The latest U.S. official employment data states that fewer than 40,000 new jobs were created in November, well below the level required to cover new entries into the workforce due to natural population growth. Officially, the U.S. unemployment rate stands at 9.8%, though factoring in discouraged workers and part-time employees unable to find full-time work, the actual figure hovers near 20 percent. More alarmingly, long-term unemployment in America stands at the highest level since the Great Depression of the 1930s.

Despite the dismal employment numbers, there remains among economic commentators in the United States eternal optimists who believe there are still “green shoots” pointing to an economic recovery. Some even maintain that the actual job creation numbers for November are much higher than the official numbers, despite much more voluminous contrary evidence.

In contrast with the optimists, the Federal Reserve Chairman, Ben Bernanke, is already hinting at the need for a third round of quantitative easing, after his recent unleashing of QE2, a $600 billion orgy of money-printing by the Fed. Bernanke knows that the employment situation in the U.S. is a catastrophe, meaning there can be no consumer-led recovery of the economy, that at a time when the Obama stimulus money is running out. With a second stimulus program off the table now that the Republicans have taken control of the House of Representatives, the Federal Reserve sees itself as the only avenue for stimulus in a desperate drive to revive job creation in America. However, to think that monetary policy can be more effective than fiscal policy in facilitating job creation seems like the last great gasp of an incorrigible fool.

Desperate Federal Reserve Speeds Up the Printing Presses :$600 Billion in QE2

November 3rd, 2010 Comments off

Ben Bernanke, Chairman of the Federal Reserve, is up to his old tricks and gimmicks. His earlier bout of quantitative easing, totaling nearly two trillion dollars, was a miserable failure, attested to by an official U.S. unemployment rate of 9.6% and unofficial but more accurate rate of 17 percent, when underemployed and discouraged workers are accounted for. With no likelihood that Congress will spring for a second economic stimulus spending program, Bernanke and the Fed are now implementing QE2.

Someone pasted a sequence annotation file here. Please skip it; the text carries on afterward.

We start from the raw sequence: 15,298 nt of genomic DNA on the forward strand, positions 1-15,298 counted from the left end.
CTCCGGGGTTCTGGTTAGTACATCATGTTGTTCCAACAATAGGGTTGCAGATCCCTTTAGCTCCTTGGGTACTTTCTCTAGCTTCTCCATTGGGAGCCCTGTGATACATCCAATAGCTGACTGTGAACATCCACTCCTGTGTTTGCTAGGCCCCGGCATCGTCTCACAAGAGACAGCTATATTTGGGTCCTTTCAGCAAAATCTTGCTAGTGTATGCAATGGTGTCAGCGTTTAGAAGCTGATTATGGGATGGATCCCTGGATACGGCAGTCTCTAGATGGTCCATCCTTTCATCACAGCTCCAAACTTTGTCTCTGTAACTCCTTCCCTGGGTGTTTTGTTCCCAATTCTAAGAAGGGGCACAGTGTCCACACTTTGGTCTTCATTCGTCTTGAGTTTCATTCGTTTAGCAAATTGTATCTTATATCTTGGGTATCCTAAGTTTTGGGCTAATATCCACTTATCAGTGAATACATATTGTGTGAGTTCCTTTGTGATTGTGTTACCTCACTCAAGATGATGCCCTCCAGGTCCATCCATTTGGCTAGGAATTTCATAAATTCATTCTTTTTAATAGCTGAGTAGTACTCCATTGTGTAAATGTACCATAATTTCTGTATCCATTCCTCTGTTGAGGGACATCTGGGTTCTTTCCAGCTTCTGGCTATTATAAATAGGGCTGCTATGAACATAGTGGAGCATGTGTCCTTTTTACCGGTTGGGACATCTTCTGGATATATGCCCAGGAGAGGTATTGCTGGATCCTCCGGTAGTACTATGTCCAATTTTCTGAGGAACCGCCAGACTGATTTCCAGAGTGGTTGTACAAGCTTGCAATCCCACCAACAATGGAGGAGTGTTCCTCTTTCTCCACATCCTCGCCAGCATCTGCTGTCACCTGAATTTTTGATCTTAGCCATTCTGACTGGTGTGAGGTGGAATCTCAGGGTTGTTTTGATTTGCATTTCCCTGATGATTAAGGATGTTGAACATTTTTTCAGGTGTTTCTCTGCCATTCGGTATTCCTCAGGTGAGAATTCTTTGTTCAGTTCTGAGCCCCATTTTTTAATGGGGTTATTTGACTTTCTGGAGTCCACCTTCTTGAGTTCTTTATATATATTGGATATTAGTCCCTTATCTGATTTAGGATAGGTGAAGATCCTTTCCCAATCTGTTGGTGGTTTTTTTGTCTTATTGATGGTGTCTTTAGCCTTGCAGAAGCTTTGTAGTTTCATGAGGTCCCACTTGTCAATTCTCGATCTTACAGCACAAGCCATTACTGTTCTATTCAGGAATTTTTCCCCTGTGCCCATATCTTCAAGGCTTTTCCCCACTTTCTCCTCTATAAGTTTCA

The second round of quantitative easing by the Federal Reserve will involve the purchase of 600 billion dollars in long-term U.S. Treasuries by the 2nd quarter of 2011. This is a gamble by the Fed, which I don’t see having a snowball’s chance in hell of being any more effective than the first round of quantitative easing. Furthermore, printing money out of thin air to buy government debt, in effect monetizing the debt, creates the risk of severe inflation, failed treasury auctions and the radical devaluation of the U.S. dollar.

It may be that Bernanke is doing QE2 precisely to weaken the dollar, though he would never say so publicly. In theory, a weaker dollar would make U.S. exports more competitive, leading to the creation of new jobs. However, as reported in an earlier blog, virtually every major economy is manipulating its currency in a race to the bottom. Not even dollar devaluation, if that is the Fed’s goal, will reverse the negative character of the U.S. economy and its grim unemployment crisis.

Will the UK Follow Greece in Facing a Severe Debt Crisis?

February 24th, 2010 Comments off

The British pound sank like a stone as the Governor of the Bank of England, Mervyn King, issued a grim warning during testimony before the UK Parliament’s Treasury Select Committee. The central fiscal problem is the £178 billion annual deficit incurred by Gordon Brown’s government in the midst of the global economic crisis.

Mervyn King indicated that the Bank of England will have to continue with quantitative easing in the face of the massive government deficits, sending negative signals to investors as to the stability of the nation’s currency. He warned that both the current government, and a likely new government to succeed Brown after the next British general election, must send a clear message to the markets that they have a credible plan to significantly reduce the nation’s fiscal deficits.

I think the current breed of politicians, in the UK and elsewhere, haven’t a clue how to address the massive, unsustainable deficits that plague virtually every major and advanced economy. Which means that it is only a matter of time before the UK, and then the US, follow in the footsteps of Greece down the road of national insolvency.